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BANKE, Presiding Judge.
Action on policies. Clinch Superior Court. Before Judge Knight.
The appellee, Frankie Mills, filed suit against the appellants, Georgia American Insurance Company and Southeastern Fidelity Insurance Company, to recover personal injury protection, or "no-fault," benefits allegedly due her under a policy of motor vehicle accident insurance issued to Glynn Herrin. She also sought to recover a statutory bad-faith penalty, attorney fees, and punitive damages based on the appellants' failure to pay the claim in a timely manner.
After the appellants had filed their separate answers, the appellee filed an amendment to her complaint in which she designated Georgia American as the sole defendant. Thereafter, Southeastern Fidelity was not listed as a defendant in any of the pre-trial pleadings or orders filed in the case. Likewise, during the trial of the case no evidence was introduced tending to establish that Southeastern Fidelity was a party to the policy sued upon.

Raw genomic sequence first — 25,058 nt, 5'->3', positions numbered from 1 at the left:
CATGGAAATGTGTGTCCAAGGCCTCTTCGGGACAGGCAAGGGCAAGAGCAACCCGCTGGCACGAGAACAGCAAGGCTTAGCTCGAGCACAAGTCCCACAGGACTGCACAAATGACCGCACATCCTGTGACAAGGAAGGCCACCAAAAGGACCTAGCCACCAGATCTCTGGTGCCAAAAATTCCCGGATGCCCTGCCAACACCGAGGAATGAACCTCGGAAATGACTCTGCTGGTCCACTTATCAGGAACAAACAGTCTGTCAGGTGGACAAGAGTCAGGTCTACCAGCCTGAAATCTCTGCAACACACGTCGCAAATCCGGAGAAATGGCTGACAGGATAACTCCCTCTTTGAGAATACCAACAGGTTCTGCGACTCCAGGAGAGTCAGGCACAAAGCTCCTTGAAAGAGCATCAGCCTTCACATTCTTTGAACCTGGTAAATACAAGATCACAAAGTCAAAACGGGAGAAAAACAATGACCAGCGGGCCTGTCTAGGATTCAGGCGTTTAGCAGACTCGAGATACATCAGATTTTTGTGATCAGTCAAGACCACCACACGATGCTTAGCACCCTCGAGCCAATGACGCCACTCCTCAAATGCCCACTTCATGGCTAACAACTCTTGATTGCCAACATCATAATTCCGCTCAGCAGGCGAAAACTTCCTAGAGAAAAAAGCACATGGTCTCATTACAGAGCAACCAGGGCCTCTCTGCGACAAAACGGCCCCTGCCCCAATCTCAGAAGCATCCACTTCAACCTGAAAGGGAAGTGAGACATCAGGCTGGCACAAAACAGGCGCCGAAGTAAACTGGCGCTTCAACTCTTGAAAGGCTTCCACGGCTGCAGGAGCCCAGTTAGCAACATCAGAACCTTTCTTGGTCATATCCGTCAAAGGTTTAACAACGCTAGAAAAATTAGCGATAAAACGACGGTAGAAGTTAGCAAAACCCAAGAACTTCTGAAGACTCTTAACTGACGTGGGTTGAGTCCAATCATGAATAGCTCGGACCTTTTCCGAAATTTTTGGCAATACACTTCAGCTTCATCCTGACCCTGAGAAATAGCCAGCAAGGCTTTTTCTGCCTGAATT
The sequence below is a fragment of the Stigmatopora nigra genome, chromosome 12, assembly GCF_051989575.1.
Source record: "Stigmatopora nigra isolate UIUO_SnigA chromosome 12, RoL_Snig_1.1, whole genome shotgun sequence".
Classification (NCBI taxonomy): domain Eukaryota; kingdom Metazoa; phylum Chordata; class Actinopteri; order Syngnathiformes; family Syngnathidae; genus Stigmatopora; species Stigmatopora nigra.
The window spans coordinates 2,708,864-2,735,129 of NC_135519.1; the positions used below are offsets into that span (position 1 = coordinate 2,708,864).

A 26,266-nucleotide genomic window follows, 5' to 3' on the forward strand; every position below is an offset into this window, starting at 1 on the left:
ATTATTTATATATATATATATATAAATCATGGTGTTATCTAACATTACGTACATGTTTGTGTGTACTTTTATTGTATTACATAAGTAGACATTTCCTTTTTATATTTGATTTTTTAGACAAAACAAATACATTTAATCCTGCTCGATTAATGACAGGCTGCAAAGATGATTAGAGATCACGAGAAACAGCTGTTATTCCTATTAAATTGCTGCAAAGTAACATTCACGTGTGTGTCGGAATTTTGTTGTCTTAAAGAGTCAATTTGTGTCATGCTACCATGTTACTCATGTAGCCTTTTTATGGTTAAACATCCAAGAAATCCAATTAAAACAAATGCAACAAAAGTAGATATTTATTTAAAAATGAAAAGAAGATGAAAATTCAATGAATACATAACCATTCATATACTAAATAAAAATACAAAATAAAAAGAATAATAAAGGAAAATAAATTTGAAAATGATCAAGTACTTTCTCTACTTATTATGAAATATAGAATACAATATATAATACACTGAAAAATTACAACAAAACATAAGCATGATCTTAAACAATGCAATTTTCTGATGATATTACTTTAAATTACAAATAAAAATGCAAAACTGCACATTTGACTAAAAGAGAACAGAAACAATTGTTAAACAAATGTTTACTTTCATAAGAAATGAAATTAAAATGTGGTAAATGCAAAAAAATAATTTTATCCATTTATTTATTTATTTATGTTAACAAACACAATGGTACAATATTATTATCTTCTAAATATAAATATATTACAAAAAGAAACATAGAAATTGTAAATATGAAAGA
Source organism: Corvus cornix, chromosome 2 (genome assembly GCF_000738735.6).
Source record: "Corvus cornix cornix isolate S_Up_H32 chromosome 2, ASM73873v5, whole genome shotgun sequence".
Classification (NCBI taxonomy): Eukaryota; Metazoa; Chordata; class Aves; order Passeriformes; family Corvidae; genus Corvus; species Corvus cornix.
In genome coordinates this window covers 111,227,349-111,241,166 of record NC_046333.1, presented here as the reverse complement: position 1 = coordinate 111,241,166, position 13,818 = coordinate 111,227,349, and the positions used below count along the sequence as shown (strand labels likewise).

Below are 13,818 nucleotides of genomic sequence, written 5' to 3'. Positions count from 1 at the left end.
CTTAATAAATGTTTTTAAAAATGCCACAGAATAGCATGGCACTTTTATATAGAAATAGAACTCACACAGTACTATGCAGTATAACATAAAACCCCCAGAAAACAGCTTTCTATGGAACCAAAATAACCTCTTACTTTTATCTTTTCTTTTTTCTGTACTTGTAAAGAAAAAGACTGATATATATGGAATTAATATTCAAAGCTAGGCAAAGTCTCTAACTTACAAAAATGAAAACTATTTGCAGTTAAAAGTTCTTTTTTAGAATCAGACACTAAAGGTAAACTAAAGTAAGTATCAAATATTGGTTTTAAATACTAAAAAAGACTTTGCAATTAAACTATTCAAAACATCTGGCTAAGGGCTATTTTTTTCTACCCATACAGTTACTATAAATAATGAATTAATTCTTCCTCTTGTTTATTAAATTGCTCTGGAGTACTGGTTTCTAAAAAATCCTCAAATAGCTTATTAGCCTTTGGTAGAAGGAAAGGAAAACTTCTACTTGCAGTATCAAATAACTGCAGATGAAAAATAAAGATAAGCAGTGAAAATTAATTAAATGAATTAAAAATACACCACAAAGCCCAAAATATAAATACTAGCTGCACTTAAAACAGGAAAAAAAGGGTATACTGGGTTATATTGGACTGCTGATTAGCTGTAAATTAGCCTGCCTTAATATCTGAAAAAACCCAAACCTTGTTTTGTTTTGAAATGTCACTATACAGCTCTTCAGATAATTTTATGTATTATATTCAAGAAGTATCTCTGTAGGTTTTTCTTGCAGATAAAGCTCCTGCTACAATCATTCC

The jury returned a verdict in favor of the appellee and against Georgia American. After moving unsuccessfully for judgment notwithstanding the verdict or, in the alternative, for a new trial, Georgia American filed a direct appeal to this court. However, that appeal was dismissed on the ground that the case was technically still pending in the trial court, in that no written order had ever been entered dismissing the claim against Southeastern Fidelity. See Georgia American Ins. Co. v. Mills, 183 Ga. App. 707 (359 SE2d 697) (1987). Upon the return of the case to the trial court, the judge denied a motion for summary judgment filed by Southeastern Fidelity, while directing the entry of a final, appealable judgment against Georgia American pursuant to OCGA 9-11-54 (b). The present appeals are taken from the latter order.
The appellee sustained the injuries upon which her claim was based while riding as a passenger in a truck being driven by the named insured's wife, Elizabeth Herrin. Although Mrs. Herrin was listed on the declarations page of the policy as an "operator" of the vehicle, the word "excluded" was typed in close proximity to her name; and it was shown that upon applying for the policy Mr. Herrin had executed a "Named Driver Exclusion Endorsement" specifying that coverage would not be afforded "while any vehicle is being used, driven, operated by, or under the care, custody and control of Elizabeth Herrin." Virtually all of the enumerations of error in this appeal concern the enforceability of this exclusion. Held: